La Damnation de Faust, Op.24
Marguerite Ruxandra Donose
Faust Gregory Kunde
Méphistophélès David Wilson-Johnson
Brander Henry Waddington
London Symphony Chorus
London Philharmonic Choir
The London Oratory School Choir
Reviewed by: Timothy Ball
Reviewed: 24 October, 2004
Venue: Royal Festival Hall, London
Berlioz’s La Damnation de Faust is, like many of the composer’s works, a conception that defies easy categorisation. The 24-year-old Berlioz composed his Huit scènes de Faust, published it as his Opus 1, and sent it to Goethe. The latter’s composer friend Carl Zelter dismissed Berlioz’s offering as “the aborted offspring of a hideous incest … a series of grunts, snorts and expectorations”. Berlioz learnt to receive – and live with – such epithets. Eighteen years later, undeterred by Zelter’s tirade, Berlioz returned to Faust and incorporated – and expanded – the eight scenes into a “dramatic legend”; four large parts now containing a total of twenty scenes.
Such a structure might easily be irredeemably episodic, but one of the virtues of this powerfully effective performance under Charles Dutoit was the melding together of the episodes, so that even the briefest quasi-recitative sections had an inexorable sense of forward momentum. Performed without an interval, the work as a whole, therefore, had a compelling cogency, aided in no small part by Dutoit’s refusal to linger or to allow the more overtly ‘romantic’ passages to be unduly sentimental.
The opening ideally captured the sense of the world-weary Faust’s brooding. Gregory Kunde matched this gloomy mood with a melancholic tone which was initially rather husky in quality, and occasionally covered by the orchestra. But his overall portrayal grew in stature, most definitely suggesting a character alternately restless and pensive. He was fine in the duet with Marguerite, eschewing Berlioz’s lower-note options and rising gamely to a top C-sharp twice. Kunde undoubtedly projected the ardour of the character at this point. He was less successful at portraying the cosmic visionary in the remarkable “Invocation à la nature” – though Dutoit’s steering of the orchestra through the thorny accompaniment here was wholly admirable – but the notion of a desperate man caught up in an inevitable and unavoidable fate was certainly communicated. If, finally, one sensed that the voice was a size too small for the part, Kunde’s commitment was reward in itself.
David Wilson-Johnson was a larger-than-life malevolent nemesis. Without going ‘over the top’, he nevertheless conveyed delectation and glee at the notion of Faust’s downfall at his own behest. His solo numbers conveyed a degree of ironic charm, which was wholly suitable, and his characterful delivery of the text ensured that the recitatives were full of insinuation. He revelled in leading Faust towards the abyss, and his growing sense of triumph was chilling.
Though described in one part of the programme as a soprano, Romanian-born Ruxandra Donose commands a warm, almost voluptuous, mezzo-soprano voice. Her dark-hued tone could be ardent when required, though the rapid vibrato she deploys is an acquired taste. Her great solos were delivered with a degree of detachment, and she was at her best in the duet with Kunde and in the subsequent trio where she hurled out top notes quite thrillingly. It was a confident portrayal, though, ultimately, it was not easy to conceive of this sometimes-frosty Marguerite as being the ideal woman of Faust’s fevered imagining.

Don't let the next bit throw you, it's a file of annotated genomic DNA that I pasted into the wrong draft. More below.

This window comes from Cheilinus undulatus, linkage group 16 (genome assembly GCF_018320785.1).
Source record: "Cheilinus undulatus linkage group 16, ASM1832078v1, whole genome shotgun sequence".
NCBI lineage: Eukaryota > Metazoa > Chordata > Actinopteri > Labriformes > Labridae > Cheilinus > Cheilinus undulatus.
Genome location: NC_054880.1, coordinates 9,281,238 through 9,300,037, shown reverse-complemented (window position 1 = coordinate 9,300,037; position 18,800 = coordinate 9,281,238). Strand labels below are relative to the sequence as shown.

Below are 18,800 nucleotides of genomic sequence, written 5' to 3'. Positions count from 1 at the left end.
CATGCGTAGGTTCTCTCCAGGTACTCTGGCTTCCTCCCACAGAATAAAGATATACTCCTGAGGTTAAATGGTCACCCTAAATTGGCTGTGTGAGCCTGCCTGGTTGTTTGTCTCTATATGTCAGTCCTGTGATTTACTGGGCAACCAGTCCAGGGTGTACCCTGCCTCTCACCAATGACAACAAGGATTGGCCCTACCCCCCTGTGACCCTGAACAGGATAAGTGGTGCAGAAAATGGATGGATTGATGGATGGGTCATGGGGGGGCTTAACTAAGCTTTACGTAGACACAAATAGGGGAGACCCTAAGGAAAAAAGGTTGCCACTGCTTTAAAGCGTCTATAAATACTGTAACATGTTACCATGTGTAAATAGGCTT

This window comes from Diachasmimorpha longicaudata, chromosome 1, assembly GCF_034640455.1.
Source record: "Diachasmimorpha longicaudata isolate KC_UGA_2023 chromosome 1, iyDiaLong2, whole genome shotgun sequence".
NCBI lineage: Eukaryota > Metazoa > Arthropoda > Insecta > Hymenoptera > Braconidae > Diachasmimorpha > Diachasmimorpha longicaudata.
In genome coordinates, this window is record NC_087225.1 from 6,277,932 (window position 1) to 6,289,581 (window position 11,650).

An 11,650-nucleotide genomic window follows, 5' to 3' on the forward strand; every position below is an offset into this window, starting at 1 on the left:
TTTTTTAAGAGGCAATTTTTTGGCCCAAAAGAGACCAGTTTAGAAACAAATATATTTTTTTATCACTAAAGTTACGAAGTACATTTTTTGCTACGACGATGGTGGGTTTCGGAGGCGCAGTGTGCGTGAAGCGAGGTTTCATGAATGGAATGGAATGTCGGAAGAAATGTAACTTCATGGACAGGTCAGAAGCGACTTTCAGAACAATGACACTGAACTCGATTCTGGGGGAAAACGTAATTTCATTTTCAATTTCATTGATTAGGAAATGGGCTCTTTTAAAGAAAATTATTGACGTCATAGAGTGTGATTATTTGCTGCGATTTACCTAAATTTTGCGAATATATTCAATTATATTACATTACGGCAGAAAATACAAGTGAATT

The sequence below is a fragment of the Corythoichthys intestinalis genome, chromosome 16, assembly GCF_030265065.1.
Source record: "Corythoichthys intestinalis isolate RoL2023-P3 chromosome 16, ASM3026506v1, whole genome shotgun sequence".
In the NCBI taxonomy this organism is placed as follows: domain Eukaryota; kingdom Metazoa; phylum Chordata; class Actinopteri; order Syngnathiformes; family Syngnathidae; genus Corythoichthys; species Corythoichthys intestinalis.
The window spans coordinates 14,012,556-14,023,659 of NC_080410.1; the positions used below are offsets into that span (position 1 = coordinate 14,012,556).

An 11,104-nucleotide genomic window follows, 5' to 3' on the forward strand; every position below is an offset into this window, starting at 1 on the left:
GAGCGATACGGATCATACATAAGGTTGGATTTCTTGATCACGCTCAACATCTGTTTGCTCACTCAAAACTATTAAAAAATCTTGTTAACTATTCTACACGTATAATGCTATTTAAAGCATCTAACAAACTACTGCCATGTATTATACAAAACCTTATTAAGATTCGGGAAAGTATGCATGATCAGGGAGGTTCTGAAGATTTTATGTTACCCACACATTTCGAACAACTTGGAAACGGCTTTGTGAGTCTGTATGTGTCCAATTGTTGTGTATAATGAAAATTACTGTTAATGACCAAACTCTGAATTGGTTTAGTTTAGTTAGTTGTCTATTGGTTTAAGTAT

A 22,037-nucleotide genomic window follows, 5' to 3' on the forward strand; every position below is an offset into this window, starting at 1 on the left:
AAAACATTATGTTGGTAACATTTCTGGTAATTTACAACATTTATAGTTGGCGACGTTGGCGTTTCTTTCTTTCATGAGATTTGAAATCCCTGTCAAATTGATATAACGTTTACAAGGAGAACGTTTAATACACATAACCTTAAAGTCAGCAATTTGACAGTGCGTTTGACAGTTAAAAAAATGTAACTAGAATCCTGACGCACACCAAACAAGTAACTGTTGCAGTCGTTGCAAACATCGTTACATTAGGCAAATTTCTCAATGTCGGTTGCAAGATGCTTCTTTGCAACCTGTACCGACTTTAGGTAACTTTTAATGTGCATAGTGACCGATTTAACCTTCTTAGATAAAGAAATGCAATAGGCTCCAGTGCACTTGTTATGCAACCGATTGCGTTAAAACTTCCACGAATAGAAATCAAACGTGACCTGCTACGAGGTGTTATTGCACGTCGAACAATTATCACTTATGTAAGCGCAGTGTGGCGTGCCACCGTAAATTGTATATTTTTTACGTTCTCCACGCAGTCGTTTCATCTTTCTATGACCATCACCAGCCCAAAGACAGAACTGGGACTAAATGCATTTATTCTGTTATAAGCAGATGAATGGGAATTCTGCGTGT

The combined choruses had been well prepared by Joseph Cullen. Indeed, their incisive singing contributed significantly to the success of this performance as a whole. There was some scrupulous attention to the varied dynamic writing, and articulation, intonation and diction were exemplary. But the plaudits for this performance must belong to Charles Dutoit, who gave a most convincing interpretation of a score that can too often ‘hang fire’. Dutoit chose tempos that seemed completely appropriate throughout. I very much liked the sense of irony that he imparted in various scenes; the “Easter Hymn” and the final scene ‘In Heaven’, for instance, were tinged with a sense of ‘things are not what they appear to be’, which seemed quite apt for a work which is laced with ambiguity.
Whilst not dragging, the more reflective moments were beautifully expressive – aided in no small measure by consistently fine orchestral playing – and there was a sense of danger lurking behind such apparently rollicking scenes such as that set in Auerbach’s Cellar in Leipzig, where Henry Waddington was a caustic Brander. Most impressive of all was the sense in which the drama was building towards one epic climax – that of Faust’s and Méphistophélès’s decent into ‘Pandemonium’. And when that huge B major chord erupted at the start of that scene, the effect was cataclysmic. Dutoit screwed up the tension even more later on in the Allegro vivace passages, which were taken frighteningly fast, and found the male chorus relishing the sibilants of Berlioz’s invented demonic language.
The overall effect of this astonishing passage was quite breathtaking and made the contrast with the subsequent ‘celestial’ music all the more telling. An absorbing performance, then, which served to confirm the audacity of Berlioz’s powers of imagination and invention. Dutoit conducts Berlioz’s Symphonie fantastique on 26 October in Leicester and on the 28th in London.
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